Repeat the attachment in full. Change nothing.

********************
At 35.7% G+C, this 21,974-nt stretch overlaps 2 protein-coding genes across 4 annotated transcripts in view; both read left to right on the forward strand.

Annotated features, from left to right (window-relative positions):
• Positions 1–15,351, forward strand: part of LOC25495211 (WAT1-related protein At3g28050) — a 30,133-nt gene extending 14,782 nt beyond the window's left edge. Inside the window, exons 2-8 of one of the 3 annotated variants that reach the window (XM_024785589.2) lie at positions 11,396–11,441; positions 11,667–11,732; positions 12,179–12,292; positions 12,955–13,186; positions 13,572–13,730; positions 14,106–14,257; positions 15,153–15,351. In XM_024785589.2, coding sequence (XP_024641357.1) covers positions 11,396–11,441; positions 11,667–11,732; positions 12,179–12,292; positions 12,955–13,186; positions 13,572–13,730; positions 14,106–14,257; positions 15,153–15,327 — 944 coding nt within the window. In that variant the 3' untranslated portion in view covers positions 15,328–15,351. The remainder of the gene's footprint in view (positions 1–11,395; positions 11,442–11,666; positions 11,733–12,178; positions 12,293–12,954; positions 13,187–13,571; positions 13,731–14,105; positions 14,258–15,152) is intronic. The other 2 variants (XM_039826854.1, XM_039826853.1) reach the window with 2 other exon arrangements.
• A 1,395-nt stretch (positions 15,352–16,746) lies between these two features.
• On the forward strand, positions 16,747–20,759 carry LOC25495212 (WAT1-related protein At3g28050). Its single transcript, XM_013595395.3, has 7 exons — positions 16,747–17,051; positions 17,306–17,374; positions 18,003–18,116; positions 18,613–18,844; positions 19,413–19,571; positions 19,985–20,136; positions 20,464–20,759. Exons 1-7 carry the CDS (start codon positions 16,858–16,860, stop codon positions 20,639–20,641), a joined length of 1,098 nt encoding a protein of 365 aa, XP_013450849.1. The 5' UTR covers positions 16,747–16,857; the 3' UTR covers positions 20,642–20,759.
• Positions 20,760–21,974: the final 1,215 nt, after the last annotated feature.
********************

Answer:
At 35.7% G+C, this 21,974-nt stretch overlaps 2 protein-coding genes across 4 annotated transcripts in view; both read left to right on the forward strand.

Annotated features, from left to right (window-relative positions):
• Positions 1–15,351, forward strand: part of LOC25495211 (WAT1-related protein At3g28050) — a 30,133-nt gene extending 14,782 nt beyond the window's left edge. Inside the window, exons 2-8 of one of the 3 annotated variants that reach the window (XM_024785589.2) lie at positions 11,396–11,441; positions 11,667–11,732; positions 12,179–12,292; positions 12,955–13,186; positions 13,572–13,730; positions 14,106–14,257; positions 15,153–15,351. In XM_024785589.2, coding sequence (XP_024641357.1) covers positions 11,396–11,441; positions 11,667–11,732; positions 12,179–12,292; positions 12,955–13,186; positions 13,572–13,730; positions 14,106–14,257; positions 15,153–15,327 — 944 coding nt within the window. In that variant the 3' untranslated portion in view covers positions 15,328–15,351. The remainder of the gene's footprint in view (positions 1–11,395; positions 11,442–11,666; positions 11,733–12,178; positions 12,293–12,954; positions 13,187–13,571; positions 13,731–14,105; positions 14,258–15,152) is intronic. The other 2 variants (XM_039826854.1, XM_039826853.1) reach the window with 2 other exon arrangements.
• A 1,395-nt stretch (positions 15,352–16,746) lies between these two features.
• On the forward strand, positions 16,747–20,759 carry LOC25495212 (WAT1-related protein At3g28050). Its single transcript, XM_013595395.3, has 7 exons — positions 16,747–17,051; positions 17,306–17,374; positions 18,003–18,116; positions 18,613–18,844; positions 19,413–19,571; positions 19,985–20,136; positions 20,464–20,759. Exons 1-7 carry the CDS (start codon positions 16,858–16,860, stop codon positions 20,639–20,641), a joined length of 1,098 nt encoding a protein of 365 aa, XP_013450849.1. The 5' UTR covers positions 16,747–16,857; the 3' UTR covers positions 20,642–20,759.
• Positions 20,760–21,974: the final 1,215 nt, after the last annotated feature.